Training the Troops

Battlefield simulations bring growth to UNITECH

Universal Systems & Technology (UNITECH) (No. 52 on the be industrial/service 100 list with $78.25 million in sales) reported that it received a total of more than $45 million in new Department of Defense orders during September and October, bringing the total value of this Centreville, Virginia-based company’s six active DOD contracts to $225 million through 2010.

UNITECH designs and manufactures battlefield-simulation devices that the Army and Marine Corps use to train troops. From 2006 to 2007, UNITECH’s be 100 ranking rose 20 places. “The growth in the company is being led by the simulation division in Orlando,” says UNITECH CEO Earl Stafford. “We expect a significant revenue increase this year.”

In 2006, improvised explosive devices-homemade bombs-caused half of all U.S. military deaths in Iraq and a quarter in Afghanistan. “Back when we went into Iraq and Afghanistan, we were not fully expecting the IEDs that we confronted,” says Maj. Frank Bridges, project director of IED defeat, detection, and disarmament training at the U.S. Army Program Executive Office for Simulation, Training and Instrumentation. “Now we try to make sure that [soldiers] know what to expect.”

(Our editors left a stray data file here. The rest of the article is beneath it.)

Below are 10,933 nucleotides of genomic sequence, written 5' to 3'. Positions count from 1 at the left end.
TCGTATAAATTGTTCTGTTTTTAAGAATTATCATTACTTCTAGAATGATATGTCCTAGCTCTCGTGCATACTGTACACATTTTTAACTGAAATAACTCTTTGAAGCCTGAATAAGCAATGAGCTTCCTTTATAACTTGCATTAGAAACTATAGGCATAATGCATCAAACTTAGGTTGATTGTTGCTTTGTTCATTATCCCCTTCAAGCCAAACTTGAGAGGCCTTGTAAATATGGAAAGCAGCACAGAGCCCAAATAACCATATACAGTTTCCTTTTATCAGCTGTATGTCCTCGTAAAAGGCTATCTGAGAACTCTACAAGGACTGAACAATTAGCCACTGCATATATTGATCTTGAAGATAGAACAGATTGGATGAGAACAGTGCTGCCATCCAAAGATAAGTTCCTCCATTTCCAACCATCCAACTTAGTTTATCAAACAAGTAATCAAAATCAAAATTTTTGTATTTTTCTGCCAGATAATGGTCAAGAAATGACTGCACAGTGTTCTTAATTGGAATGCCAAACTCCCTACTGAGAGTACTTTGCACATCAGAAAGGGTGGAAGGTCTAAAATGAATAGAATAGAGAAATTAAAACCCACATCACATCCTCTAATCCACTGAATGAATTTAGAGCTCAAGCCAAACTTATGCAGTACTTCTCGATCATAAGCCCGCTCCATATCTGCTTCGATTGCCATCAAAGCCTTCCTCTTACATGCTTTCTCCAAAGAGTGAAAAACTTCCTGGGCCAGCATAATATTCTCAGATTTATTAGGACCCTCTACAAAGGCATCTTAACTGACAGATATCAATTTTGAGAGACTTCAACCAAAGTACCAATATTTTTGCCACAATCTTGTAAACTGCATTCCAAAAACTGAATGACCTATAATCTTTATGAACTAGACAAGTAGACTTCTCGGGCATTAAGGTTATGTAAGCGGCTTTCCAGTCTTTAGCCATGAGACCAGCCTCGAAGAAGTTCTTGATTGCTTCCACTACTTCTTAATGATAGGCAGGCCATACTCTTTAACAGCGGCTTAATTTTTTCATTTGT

UNITECH has produced hundreds of harmless IED look-alikes simulating the real thing in impact, sound, and detonation. Recent UNITECH contracts involve designing and manufacturing thousands of counter radio electronic warfare, jamming devices used by troops to block cell phone and other remote wireless frequencies that detonate IEDs. UNITECH also makes laser-based weapons-training devices.

ACROSS THE WEB